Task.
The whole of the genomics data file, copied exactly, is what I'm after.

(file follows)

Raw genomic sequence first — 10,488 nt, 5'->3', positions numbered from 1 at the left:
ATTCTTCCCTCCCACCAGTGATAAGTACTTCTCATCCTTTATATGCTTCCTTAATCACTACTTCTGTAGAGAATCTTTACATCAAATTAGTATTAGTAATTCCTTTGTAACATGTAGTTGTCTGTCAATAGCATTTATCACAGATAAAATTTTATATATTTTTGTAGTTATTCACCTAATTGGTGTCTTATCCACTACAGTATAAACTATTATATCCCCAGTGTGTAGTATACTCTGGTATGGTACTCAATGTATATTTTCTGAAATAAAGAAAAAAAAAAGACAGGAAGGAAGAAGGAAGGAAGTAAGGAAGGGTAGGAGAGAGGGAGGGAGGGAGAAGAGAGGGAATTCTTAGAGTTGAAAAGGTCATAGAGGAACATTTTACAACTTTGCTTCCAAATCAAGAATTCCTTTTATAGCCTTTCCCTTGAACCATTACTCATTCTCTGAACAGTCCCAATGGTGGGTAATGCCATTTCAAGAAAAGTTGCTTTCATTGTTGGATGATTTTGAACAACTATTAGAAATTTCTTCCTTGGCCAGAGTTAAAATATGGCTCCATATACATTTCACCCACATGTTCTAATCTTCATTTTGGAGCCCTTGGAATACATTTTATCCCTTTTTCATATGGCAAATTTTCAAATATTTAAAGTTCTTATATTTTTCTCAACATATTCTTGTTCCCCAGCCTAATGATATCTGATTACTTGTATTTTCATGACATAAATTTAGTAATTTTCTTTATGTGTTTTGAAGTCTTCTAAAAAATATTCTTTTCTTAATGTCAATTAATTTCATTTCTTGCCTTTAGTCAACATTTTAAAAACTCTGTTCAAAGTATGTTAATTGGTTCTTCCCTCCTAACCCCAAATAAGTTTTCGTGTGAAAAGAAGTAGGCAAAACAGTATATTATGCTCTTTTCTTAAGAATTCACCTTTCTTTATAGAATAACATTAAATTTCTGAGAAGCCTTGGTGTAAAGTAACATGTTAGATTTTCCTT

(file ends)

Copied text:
Raw genomic sequence first — 10,488 nt, 5'->3', positions numbered from 1 at the left:
ATTCTTCCCTCCCACCAGTGATAAGTACTTCTCATCCTTTATATGCTTCCTTAATCACTACTTCTGTAGAGAATCTTTACATCAAATTAGTATTAGTAATTCCTTTGTAACATGTAGTTGTCTGTCAATAGCATTTATCACAGATAAAATTTTATATATTTTTGTAGTTATTCACCTAATTGGTGTCTTATCCACTACAGTATAAACTATTATATCCCCAGTGTGTAGTATACTCTGGTATGGTACTCAATGTATATTTTCTGAAATAAAGAAAAAAAAAAGACAGGAAGGAAGAAGGAAGGAAGTAAGGAAGGGTAGGAGAGAGGGAGGGAGGGAGAAGAGAGGGAATTCTTAGAGTTGAAAAGGTCATAGAGGAACATTTTACAACTTTGCTTCCAAATCAAGAATTCCTTTTATAGCCTTTCCCTTGAACCATTACTCATTCTCTGAACAGTCCCAATGGTGGGTAATGCCATTTCAAGAAAAGTTGCTTTCATTGTTGGATGATTTTGAACAACTATTAGAAATTTCTTCCTTGGCCAGAGTTAAAATATGGCTCCATATACATTTCACCCACATGTTCTAATCTTCATTTTGGAGCCCTTGGAATACATTTTATCCCTTTTTCATATGGCAAATTTTCAAATATTTAAAGTTCTTATATTTTTCTCAACATATTCTTGTTCCCCAGCCTAATGATATCTGATTACTTGTATTTTCATGACATAAATTTAGTAATTTTCTTTATGTGTTTTGAAGTCTTCTAAAAAATATTCTTTTCTTAATGTCAATTAATTTCATTTCTTGCCTTTAGTCAACATTTTAAAAACTCTGTTCAAAGTATGTTAATTGGTTCTTCCCTCCTAACCCCAAATAAGTTTTCGTGTGAAAAGAAGTAGGCAAAACAGTATATTATGCTCTTTTCTTAAGAATTCACCTTTCTTTATAGAATAACATTAAATTTCTGAGAAGCCTTGGTGTAAAGTAACATGTTAGATTTTCCTT